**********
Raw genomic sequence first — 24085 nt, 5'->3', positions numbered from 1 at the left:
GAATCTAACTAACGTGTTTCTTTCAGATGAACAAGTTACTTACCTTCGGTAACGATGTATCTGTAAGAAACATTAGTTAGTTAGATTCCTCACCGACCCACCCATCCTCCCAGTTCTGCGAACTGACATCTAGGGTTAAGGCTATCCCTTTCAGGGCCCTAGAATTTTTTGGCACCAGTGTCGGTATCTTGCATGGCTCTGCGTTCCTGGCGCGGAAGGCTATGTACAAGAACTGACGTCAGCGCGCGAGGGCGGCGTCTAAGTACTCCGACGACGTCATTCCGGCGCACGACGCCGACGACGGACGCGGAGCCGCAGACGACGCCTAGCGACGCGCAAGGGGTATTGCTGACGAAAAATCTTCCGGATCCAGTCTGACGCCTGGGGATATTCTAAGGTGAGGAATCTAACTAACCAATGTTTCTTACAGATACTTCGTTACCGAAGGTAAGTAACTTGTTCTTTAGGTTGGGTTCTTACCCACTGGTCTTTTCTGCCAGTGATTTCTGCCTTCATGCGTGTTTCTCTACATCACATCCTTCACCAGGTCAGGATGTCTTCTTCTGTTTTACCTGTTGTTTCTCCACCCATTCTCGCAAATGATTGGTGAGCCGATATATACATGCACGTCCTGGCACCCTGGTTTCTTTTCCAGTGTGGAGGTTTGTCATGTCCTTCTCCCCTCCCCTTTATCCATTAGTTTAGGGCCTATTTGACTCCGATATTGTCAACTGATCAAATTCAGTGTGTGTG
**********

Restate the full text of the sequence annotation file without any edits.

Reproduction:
Raw genomic sequence first — 24085 nt, 5'->3', positions numbered from 1 at the left:
GAATCTAACTAACGTGTTTCTTTCAGATGAACAAGTTACTTACCTTCGGTAACGATGTATCTGTAAGAAACATTAGTTAGTTAGATTCCTCACCGACCCACCCATCCTCCCAGTTCTGCGAACTGACATCTAGGGTTAAGGCTATCCCTTTCAGGGCCCTAGAATTTTTTGGCACCAGTGTCGGTATCTTGCATGGCTCTGCGTTCCTGGCGCGGAAGGCTATGTACAAGAACTGACGTCAGCGCGCGAGGGCGGCGTCTAAGTACTCCGACGACGTCATTCCGGCGCACGACGCCGACGACGGACGCGGAGCCGCAGACGACGCCTAGCGACGCGCAAGGGGTATTGCTGACGAAAAATCTTCCGGATCCAGTCTGACGCCTGGGGATATTCTAAGGTGAGGAATCTAACTAACCAATGTTTCTTACAGATACTTCGTTACCGAAGGTAAGTAACTTGTTCTTTAGGTTGGGTTCTTACCCACTGGTCTTTTCTGCCAGTGATTTCTGCCTTCATGCGTGTTTCTCTACATCACATCCTTCACCAGGTCAGGATGTCTTCTTCTGTTTTACCTGTTGTTTCTCCACCCATTCTCGCAAATGATTGGTGAGCCGATATATACATGCACGTCCTGGCACCCTGGTTTCTTTTCCAGTGTGGAGGTTTGTCATGTCCTTCTCCCCTCCCCTTTATCCATTAGTTTAGGGCCTATTTGACTCCGATATTGTCAACTGATCAAATTCAGTGTGTGTG